Sunday, September 2, 2012

Happy Knowledge Day!

Halloween already? No, even scarier- school!

Knowledge Day, or День Знаний, was yesterday. It represented a return to homework, books, and teachers' dirty looks, for classes are back in session. The streets were filled with students in uniform, heading home from the day's ceremonies. The uniforms are slightly shocking. They're adorable on a child-
but perhaps a bit more risque on teens?
If you're Ukrainian and reading, thinking hmmm, what's so strange about this?, I blame it all on Britney Spears. And male readers, before you get all worked up, let me tell you that these uniforms aren't worn every day (although some say that they are supposed to be).
В школу, to school
The вахта came for tea this afternoon and mentioned taking her grandchildren to "first bell" yesterday. She came armed with probably 100 photographs, including a dozen or so of the grandchildren. I'd always wondered how Ukrainian women learned to do such classy poses for photographs and suddenly the answer was in front of me. Kindergarten.
"When will September 1st come?!"
Dressing the kids up and getting a photographer to take their picture is all the rage. This isn't just any old dress-up, though. Her grandson, for example, was photographed:
  • as a boxer. Shirt off, boxing gloves on.
  • as a soldier (who looked more like a mercenary). Machine gun and ammo belts included.
  • as a... mafia don? In a business suit, holding a briefcase with gobs of $100 bills sticking out.
  • as a cave man, complete with dinosaur bone club
And that's just what I can remember! Her granddaughter didn't have as many 'themed' photos. Rather, the girl was posing in fancy dress clothes that are usually found on adult women. Even though this girl was like 5, she looked super confident. Someone had told her exactly how to hold her limbs. I wish someone had taught me how to pose for photographs when I was that young. Relevant side story: Last week some of us decided to take photos near a famous Kharkov landmark. When it was my turn I did the usual stand awkwardly, arms at side, try to look comfortable. Then it was Yulia's turn and she immediately hopped up on the railing, turned to her side and tucked up her knees. It looked great on the camera. She went on to naturally do other really amazing poses. This was the first time I became really conscious of this thing, of women here knowing how to look good on camera. Come to think of it, her 10 year old daughter does the same thing- confidently and naturally strikes a pose whenever the camera clicks. It must all come from kindergarten and these theme photos!
Back to the tea... we had a nice visit with L, the вахта. She brought roses (an odd number, of course) and delicious homemade apple jam. Thinking of the English word preserves, I barely caught myself from calling it preservative, which unfortunately translates as condom in Russian! L is in her early sixties. She trained as a singer and traveled the country to perform. Despite complaining that age has ravaged her voice (it hasn't!), she regularly broke into song during our chat. Like many in Kharkov she's a staunch Russian speaker. (You know this issue is a battle cry, right?) Her husband passed away and she lives now with her daughter and son-in-law. Or perhaps they live with her, it's hard to say which came first in Ukraine. Now she earns about $50 USD a month working as a вахта and she often starts her sentences with у нас (in our country) or в Америке (in America). Two of her favorite philosophical topics are the end of the world and the possibility of her own death. I never know what to say when those topics come up. I was glad when she switched to more light-hearted stories, such as the time her tour bus stopped near a poppy field, and all the passengers brought so many poppies on board that everyone felt ill from the flowers' effects.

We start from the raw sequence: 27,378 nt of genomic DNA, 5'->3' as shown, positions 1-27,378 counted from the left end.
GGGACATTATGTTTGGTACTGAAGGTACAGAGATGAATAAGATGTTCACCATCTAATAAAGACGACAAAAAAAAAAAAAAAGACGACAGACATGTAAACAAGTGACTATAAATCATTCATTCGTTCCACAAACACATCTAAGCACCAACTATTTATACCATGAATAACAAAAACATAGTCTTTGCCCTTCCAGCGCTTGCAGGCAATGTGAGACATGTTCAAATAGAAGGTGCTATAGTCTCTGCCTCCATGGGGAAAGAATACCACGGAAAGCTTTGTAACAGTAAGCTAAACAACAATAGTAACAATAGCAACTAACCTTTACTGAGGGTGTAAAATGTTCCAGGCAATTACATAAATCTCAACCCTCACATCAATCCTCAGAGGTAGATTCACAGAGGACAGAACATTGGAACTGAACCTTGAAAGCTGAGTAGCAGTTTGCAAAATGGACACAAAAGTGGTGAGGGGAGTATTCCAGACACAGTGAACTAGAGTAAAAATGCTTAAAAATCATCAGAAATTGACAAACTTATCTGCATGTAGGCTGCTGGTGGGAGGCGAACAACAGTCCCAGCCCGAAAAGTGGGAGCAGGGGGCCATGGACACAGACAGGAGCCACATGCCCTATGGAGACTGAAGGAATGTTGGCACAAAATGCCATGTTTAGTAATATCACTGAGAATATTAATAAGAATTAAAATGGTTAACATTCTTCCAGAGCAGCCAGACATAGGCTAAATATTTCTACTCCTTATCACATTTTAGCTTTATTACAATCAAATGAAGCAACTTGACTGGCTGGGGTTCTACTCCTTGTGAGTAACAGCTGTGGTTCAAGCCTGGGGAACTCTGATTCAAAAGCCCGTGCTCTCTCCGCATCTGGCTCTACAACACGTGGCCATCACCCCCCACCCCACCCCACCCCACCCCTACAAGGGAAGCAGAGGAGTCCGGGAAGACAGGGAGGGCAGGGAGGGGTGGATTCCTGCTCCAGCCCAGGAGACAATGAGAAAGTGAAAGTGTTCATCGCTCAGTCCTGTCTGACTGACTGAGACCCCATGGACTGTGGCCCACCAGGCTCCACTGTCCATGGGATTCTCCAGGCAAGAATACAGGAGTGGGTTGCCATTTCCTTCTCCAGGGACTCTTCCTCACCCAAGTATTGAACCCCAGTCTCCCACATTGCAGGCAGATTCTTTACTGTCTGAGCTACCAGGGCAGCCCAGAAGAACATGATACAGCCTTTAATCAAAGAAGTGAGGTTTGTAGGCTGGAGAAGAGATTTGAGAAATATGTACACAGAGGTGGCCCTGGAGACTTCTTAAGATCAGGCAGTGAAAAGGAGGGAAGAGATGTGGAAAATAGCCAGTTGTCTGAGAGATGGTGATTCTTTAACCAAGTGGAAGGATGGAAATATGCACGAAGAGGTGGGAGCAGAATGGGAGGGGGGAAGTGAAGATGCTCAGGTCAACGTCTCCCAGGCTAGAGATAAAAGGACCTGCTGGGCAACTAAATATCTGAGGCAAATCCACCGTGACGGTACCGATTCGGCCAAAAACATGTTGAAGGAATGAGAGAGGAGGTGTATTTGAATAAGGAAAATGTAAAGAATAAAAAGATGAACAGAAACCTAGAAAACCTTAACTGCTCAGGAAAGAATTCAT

D got most of the verbal barrage. L is quite the talker. If each of her words were a drop of water, her speech would be Niagara falls. At the beginning I could follow almost every drop, but by the end it just blurred and I sat back in fascination at this waterfall of words. L is a kind woman, as evidenced by her concern for us and her gifts, but L is also a very strong woman. In my opinion, anyone over 50 in Ukraine has incredible strength of character. The weak just don't survive. L told us a story about going to Moscow in 1998 with a suitcase full of goods to sell. This was not long after the end of the Soviet Union and the entire region was going through a rapid and chaotic series of currency devaluations. After selling the goods in Moscow the ruble crashed and the money she'd just earned from the sale become almost worthless. As I've heard many others from this generation do, L reminisced about life in the Soviet Union- free education, guaranteed housing, and oh, the tomatoes on the kolhoz!

Speaking of the good ol' days, schoolchildren weren't the only thing we saw yesterday. I want to end this post with a political ad that's popped up around town. I've posted pictures of the Ukrainian Communist Party ads before, but this is a new one.
Unemployment is the whip of the oligarchs. Vote for the Communist Party of Ukraine!!! Choose prosperity and happiness!!! Return the country to the people.


  1. Wow. This brings back creepy memories (did I tell you about in my brief stint at Russian public school?) More than anything, your life here looks so authentic. Especially that chai spread!

  2. Sasha, did you have to wear this outfit when you were in school? If so, email me a pic- too cute! :p

  3. Its really great scene I really like the streets of Ukraine and I am coming to Ukraine very soon.. :) Hope to see you there..

    Skype: mubashar.seabreezetravels

    1. Hi Sonu Ahmad, I'm sure that you'll enjoy Kharkov :) You'll be here just in time for the colors of fall!